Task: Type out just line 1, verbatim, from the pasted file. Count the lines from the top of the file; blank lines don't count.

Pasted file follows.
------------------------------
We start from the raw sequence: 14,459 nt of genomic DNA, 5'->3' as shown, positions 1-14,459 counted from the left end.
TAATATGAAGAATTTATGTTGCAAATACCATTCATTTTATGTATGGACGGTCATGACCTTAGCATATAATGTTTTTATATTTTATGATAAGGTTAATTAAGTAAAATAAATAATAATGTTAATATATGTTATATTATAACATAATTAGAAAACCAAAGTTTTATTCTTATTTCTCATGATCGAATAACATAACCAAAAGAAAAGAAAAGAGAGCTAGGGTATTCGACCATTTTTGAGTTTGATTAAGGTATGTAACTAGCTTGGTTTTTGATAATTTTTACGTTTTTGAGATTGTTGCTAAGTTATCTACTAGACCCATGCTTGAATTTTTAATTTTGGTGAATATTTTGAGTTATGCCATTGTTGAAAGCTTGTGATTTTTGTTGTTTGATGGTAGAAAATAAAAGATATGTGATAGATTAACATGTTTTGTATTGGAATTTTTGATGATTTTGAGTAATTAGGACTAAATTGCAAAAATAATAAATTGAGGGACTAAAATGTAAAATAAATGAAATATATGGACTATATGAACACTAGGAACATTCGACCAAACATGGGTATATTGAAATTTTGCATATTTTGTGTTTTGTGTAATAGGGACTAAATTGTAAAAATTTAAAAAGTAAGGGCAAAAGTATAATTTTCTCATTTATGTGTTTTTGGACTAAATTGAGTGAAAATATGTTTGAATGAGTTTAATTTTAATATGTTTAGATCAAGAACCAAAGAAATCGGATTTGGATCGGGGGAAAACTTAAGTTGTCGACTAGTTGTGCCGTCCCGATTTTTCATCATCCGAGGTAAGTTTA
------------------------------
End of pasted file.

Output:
We start from the raw sequence: 14,459 nt of genomic DNA, 5'->3' as shown, positions 1-14,459 counted from the left end.